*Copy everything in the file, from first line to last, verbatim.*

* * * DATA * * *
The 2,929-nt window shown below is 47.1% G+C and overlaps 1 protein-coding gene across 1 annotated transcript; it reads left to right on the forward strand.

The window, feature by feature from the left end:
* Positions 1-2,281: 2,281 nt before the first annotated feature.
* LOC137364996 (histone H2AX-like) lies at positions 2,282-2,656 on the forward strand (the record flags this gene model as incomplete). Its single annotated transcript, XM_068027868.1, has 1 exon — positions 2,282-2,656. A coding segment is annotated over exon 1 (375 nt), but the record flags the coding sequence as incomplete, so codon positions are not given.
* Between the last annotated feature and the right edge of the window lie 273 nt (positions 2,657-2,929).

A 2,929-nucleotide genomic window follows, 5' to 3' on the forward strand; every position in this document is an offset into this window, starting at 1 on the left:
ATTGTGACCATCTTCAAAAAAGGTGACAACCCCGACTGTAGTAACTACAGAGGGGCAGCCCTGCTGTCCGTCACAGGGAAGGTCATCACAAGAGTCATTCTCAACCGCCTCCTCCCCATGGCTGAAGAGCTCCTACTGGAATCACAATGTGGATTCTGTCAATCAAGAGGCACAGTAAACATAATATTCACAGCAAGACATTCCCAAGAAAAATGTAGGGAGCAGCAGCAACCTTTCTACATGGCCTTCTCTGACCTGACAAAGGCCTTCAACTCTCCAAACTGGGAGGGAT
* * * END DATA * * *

The 2,929-nt window shown below is 47.1% G+C and overlaps 1 protein-coding gene across 1 annotated transcript; it reads left to right on the forward strand.

The window, feature by feature from the left end:
* Positions 1-2,281: 2,281 nt before the first annotated feature.
* LOC137364996 (histone H2AX-like) lies at positions 2,282-2,656 on the forward strand (the record flags this gene model as incomplete). Its single annotated transcript, XM_068027868.1, has 1 exon — positions 2,282-2,656. A coding segment is annotated over exon 1 (375 nt), but the record flags the coding sequence as incomplete, so codon positions are not given.
* Between the last annotated feature and the right edge of the window lie 273 nt (positions 2,657-2,929).

A 2,929-nucleotide genomic window follows, 5' to 3' on the forward strand; every position in this document is an offset into this window, starting at 1 on the left:
ATTGTGACCATCTTCAAAAAAGGTGACAACCCCGACTGTAGTAACTACAGAGGGGCAGCCCTGCTGTCCGTCACAGGGAAGGTCATCACAAGAGTCATTCTCAACCGCCTCCTCCCCATGGCTGAAGAGCTCCTACTGGAATCACAATGTGGATTCTGTCAATCAAGAGGCACAGTAAACATAATATTCACAGCAAGACATTCCCAAGAAAAATGTAGGGAGCAGCAGCAACCTTTCTACATGGCCTTCTCTGACCTGACAAAGGCCTTCAACTCTCCAAACTGGGAGGGAT